For some reason, both Iguodala and Robinson were quickly interviewed before the start of the finals. Maybe it was to give their legs a quick rest.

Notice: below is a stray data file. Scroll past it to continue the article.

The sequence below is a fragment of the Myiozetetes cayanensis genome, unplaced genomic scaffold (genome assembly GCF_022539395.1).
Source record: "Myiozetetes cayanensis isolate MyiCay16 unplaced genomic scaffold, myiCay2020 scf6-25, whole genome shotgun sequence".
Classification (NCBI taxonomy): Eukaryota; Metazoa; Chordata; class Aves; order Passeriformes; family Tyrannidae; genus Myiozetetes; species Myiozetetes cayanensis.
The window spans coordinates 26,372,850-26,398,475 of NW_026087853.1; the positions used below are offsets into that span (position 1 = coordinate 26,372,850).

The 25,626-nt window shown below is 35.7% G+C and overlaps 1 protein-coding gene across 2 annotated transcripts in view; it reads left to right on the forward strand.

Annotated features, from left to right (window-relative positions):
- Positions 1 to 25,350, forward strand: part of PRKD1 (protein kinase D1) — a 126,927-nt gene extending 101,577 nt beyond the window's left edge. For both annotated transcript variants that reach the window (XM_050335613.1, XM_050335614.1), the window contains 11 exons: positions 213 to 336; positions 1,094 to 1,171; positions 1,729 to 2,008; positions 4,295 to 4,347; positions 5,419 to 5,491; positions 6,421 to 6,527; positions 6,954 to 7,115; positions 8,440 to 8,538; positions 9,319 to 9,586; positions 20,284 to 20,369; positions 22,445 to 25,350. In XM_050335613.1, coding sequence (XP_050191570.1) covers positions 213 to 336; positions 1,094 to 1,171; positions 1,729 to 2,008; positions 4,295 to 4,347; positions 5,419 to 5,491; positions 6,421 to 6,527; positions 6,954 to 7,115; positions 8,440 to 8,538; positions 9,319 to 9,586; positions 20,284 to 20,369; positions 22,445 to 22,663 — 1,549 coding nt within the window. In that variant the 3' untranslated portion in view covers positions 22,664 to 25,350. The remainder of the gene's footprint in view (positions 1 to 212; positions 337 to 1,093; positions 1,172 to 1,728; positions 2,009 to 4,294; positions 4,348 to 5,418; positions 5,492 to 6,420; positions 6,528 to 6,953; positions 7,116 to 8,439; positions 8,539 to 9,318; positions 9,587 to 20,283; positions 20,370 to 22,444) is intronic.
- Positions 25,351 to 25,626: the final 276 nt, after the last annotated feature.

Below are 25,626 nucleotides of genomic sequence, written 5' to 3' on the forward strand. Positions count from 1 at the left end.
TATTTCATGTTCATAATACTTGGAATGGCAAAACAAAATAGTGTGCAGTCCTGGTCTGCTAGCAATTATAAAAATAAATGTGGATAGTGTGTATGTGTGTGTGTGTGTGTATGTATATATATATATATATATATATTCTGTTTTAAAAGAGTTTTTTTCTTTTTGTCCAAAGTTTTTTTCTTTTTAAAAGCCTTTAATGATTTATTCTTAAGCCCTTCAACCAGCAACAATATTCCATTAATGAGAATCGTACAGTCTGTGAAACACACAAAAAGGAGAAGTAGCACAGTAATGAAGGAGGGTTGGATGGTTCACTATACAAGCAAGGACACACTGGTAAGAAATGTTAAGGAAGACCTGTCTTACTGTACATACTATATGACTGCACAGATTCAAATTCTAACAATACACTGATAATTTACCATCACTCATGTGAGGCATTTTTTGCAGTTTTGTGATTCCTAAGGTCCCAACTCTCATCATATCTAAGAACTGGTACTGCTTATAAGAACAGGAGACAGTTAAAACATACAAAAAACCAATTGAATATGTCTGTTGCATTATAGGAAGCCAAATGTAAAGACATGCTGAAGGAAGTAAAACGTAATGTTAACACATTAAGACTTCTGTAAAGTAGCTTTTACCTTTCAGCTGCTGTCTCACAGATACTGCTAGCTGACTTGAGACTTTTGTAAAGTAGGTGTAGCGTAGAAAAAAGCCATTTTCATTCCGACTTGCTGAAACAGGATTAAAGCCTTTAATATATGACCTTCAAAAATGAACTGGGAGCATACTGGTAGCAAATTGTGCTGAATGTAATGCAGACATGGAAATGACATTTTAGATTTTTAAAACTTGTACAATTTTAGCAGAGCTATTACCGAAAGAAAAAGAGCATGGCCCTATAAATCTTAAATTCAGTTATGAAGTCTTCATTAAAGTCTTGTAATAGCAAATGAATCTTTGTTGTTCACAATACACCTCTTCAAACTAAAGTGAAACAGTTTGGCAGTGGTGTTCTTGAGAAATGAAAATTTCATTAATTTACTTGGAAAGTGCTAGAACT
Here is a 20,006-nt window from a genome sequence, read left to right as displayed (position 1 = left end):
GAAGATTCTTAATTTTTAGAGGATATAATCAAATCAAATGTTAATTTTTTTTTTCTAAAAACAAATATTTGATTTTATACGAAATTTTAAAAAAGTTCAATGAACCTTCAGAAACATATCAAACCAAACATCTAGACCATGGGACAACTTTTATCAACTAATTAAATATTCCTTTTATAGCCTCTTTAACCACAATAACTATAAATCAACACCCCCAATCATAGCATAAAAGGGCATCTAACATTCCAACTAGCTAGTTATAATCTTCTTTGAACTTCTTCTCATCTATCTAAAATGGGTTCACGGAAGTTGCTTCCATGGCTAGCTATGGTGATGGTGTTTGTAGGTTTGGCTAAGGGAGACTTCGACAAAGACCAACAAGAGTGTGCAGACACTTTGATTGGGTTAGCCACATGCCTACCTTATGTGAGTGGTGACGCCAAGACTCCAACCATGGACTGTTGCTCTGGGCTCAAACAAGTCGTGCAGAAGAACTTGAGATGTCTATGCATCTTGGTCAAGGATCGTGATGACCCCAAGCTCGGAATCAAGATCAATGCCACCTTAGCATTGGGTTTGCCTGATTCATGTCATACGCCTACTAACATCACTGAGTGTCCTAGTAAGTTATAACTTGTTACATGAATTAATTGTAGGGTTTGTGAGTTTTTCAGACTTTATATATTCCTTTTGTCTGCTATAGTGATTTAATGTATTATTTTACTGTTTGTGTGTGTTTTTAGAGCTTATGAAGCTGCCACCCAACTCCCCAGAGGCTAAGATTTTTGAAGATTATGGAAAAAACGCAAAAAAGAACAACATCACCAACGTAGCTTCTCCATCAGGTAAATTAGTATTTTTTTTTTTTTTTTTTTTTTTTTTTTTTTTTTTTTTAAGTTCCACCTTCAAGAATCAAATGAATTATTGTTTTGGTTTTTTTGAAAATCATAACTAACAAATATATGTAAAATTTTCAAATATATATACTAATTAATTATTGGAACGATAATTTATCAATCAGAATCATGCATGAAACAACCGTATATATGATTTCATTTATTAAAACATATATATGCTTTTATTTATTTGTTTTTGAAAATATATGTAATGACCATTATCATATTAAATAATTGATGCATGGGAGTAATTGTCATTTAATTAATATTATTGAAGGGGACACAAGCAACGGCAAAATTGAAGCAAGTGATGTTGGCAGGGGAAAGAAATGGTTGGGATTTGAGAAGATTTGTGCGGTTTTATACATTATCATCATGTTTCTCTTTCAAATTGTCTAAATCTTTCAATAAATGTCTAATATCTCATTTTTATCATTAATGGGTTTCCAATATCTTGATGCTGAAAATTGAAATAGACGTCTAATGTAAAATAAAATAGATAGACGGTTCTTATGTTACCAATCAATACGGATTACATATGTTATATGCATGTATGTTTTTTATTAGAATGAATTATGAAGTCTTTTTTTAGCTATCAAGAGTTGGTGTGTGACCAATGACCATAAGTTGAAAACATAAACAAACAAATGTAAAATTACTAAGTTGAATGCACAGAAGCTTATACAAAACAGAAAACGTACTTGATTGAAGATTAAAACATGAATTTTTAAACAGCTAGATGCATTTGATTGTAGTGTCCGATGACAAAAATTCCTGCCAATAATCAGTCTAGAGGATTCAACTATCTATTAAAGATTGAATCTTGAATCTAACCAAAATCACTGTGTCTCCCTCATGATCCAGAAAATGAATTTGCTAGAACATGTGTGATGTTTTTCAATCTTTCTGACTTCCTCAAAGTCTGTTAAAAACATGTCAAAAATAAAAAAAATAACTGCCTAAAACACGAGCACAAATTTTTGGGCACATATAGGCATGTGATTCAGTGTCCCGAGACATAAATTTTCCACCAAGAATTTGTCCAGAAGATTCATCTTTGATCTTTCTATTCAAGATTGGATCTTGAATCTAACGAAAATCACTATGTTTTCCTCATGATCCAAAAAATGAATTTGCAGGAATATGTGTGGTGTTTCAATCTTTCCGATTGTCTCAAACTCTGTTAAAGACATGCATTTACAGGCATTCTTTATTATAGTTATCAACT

Robinson went first in the final round, and tried something incredible. He came down the middle, threw it off the backboard, jumped, caught it and put it through his legs in mid air, but missed. Went again, but didn't like the bounce. And then tried it again and missed again. Again didn't like the bounce. Went again, but missed it. Fans then started chanting "Nate! Nate! Nate!" Robinson changed it, and just tried to go down the middle to put it through his legs for a dunk, without bouncing it off the backboard anymore, but missed. And then missed that again. And then again. He's getting tired. He's 0-for-6. And then finally threw that same dunk down, this time completing it. It was fantastic, and he got a 44... Iguodala, before going, gave a pound to Julius Erving. Iguodala stated a few feet behind the foul line, threw it at the rim, caught it in the air and tried to catch it with his left hand, going behind the back in mid-air to the right hand for an insane dunk. He missed. Then didn't like the bounce. Then tried it again, and nailed it. AWESOME! He got a 50... Robinson, for his second dunk, was handed a red Spud Webb Hawks jersey. ANd Webb came out of the stands, put the jersey on, was handed the ball in the paint on the dotted circle, facing away from the basket. Robinson, at halfcourt, waved the fans, drove at the rim, caught an alleyoop and literally jumped over Webb's head for an AMAZING one-handed finish. UNBELIEVABLE! The crowd goes insane. He went HIGH above Webb's head. And got a 50... Igudoala needs a 45 to win. He went from the right side at an angle at the rim, again trying a reverse-behind-the-back move, without bouncing the ball off anything. He missed. And then changed it, going down for a through the legs reverse, but missed again. And then completed it. The judges gave him a 44. It's a tie! The contest will continue.